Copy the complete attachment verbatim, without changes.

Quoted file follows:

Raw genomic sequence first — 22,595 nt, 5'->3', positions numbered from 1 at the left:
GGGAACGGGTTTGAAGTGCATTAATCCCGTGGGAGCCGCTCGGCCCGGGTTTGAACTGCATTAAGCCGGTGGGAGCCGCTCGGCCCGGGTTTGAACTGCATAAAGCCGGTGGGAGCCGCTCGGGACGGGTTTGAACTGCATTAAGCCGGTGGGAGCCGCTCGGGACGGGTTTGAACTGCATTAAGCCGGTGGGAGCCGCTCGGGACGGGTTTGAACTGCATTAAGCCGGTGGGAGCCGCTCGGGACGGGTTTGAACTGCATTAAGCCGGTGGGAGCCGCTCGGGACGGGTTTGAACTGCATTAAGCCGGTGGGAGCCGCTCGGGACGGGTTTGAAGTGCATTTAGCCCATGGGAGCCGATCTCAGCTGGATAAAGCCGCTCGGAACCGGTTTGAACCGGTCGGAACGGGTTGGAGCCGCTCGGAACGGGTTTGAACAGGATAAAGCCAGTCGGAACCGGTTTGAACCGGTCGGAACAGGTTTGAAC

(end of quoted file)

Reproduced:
Raw genomic sequence first — 22,595 nt, 5'->3', positions numbered from 1 at the left:
GGGAACGGGTTTGAAGTGCATTAATCCCGTGGGAGCCGCTCGGCCCGGGTTTGAACTGCATTAAGCCGGTGGGAGCCGCTCGGCCCGGGTTTGAACTGCATAAAGCCGGTGGGAGCCGCTCGGGACGGGTTTGAACTGCATTAAGCCGGTGGGAGCCGCTCGGGACGGGTTTGAACTGCATTAAGCCGGTGGGAGCCGCTCGGGACGGGTTTGAACTGCATTAAGCCGGTGGGAGCCGCTCGGGACGGGTTTGAACTGCATTAAGCCGGTGGGAGCCGCTCGGGACGGGTTTGAACTGCATTAAGCCGGTGGGAGCCGCTCGGGACGGGTTTGAAGTGCATTTAGCCCATGGGAGCCGATCTCAGCTGGATAAAGCCGCTCGGAACCGGTTTGAACCGGTCGGAACGGGTTGGAGCCGCTCGGAACGGGTTTGAACAGGATAAAGCCAGTCGGAACCGGTTTGAACCGGTCGGAACAGGTTTGAAC